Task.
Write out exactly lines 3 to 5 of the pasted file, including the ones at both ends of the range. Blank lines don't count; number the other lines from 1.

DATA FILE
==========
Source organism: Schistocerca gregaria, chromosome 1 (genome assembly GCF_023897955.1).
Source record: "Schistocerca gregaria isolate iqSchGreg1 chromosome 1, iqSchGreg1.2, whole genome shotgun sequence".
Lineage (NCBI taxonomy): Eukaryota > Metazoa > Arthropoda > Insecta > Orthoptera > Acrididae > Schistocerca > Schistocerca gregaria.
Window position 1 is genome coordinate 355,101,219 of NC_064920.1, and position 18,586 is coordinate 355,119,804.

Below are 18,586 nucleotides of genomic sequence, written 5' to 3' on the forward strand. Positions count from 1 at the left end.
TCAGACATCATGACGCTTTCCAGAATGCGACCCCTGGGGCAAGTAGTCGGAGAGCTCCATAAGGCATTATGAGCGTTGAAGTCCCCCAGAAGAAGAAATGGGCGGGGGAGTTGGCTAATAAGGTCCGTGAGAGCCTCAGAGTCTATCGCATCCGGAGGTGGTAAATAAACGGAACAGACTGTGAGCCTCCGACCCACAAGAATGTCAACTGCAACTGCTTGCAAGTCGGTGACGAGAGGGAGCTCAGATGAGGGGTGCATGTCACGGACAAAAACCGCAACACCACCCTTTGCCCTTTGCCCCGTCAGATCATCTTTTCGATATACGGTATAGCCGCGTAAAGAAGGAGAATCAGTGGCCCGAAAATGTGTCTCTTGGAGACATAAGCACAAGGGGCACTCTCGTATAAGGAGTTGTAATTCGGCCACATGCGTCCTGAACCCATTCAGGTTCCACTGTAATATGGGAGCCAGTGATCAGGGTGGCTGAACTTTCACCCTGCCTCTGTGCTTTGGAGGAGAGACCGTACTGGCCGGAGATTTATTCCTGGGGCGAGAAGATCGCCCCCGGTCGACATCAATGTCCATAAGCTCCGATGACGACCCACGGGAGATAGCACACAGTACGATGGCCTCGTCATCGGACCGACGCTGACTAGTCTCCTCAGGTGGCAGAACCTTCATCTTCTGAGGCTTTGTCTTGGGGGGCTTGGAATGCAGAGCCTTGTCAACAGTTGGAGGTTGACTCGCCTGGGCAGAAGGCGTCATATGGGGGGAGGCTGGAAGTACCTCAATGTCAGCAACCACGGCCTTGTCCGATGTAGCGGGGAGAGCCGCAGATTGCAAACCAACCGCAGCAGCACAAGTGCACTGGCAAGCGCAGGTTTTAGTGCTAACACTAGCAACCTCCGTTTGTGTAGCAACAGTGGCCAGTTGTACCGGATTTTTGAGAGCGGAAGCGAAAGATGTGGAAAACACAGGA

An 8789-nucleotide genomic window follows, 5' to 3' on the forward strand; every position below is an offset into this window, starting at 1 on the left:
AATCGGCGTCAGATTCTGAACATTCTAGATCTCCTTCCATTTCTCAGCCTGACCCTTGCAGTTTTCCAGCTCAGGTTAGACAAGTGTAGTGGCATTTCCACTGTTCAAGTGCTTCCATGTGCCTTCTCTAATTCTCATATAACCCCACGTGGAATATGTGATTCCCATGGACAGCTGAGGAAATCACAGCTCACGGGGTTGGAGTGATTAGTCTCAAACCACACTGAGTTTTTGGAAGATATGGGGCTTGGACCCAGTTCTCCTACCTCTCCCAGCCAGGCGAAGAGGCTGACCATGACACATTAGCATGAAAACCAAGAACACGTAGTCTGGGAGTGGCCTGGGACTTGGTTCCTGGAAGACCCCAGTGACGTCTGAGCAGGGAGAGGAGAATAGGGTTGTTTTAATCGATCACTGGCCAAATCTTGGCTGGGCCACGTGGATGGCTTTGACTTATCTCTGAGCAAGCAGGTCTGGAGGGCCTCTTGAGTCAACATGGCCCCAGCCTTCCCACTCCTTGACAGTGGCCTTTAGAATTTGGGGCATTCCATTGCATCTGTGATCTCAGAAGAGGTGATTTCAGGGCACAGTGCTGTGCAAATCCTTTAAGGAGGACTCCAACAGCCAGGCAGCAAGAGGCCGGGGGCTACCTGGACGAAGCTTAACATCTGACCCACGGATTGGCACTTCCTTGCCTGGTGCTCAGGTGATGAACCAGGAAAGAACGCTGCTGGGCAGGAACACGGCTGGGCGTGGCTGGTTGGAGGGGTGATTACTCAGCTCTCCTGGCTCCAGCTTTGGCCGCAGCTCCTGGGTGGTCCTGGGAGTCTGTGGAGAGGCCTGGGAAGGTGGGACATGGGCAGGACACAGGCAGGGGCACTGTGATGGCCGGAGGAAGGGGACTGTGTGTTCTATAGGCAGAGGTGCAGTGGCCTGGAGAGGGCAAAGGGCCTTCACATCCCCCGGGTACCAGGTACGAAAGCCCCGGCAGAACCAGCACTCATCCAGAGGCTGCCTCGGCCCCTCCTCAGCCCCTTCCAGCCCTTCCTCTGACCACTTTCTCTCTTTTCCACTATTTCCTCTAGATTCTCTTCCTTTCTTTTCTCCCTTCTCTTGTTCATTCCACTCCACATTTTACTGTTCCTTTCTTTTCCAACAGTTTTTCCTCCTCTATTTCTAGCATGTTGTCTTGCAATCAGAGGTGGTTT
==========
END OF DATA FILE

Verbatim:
Lineage (NCBI taxonomy): Eukaryota > Metazoa > Arthropoda > Insecta > Orthoptera > Acrididae > Schistocerca > Schistocerca gregaria.
Window position 1 is genome coordinate 355,101,219 of NC_064920.1, and position 18,586 is coordinate 355,119,804.

Below are 18,586 nucleotides of genomic sequence, written 5' to 3' on the forward strand. Positions count from 1 at the left end.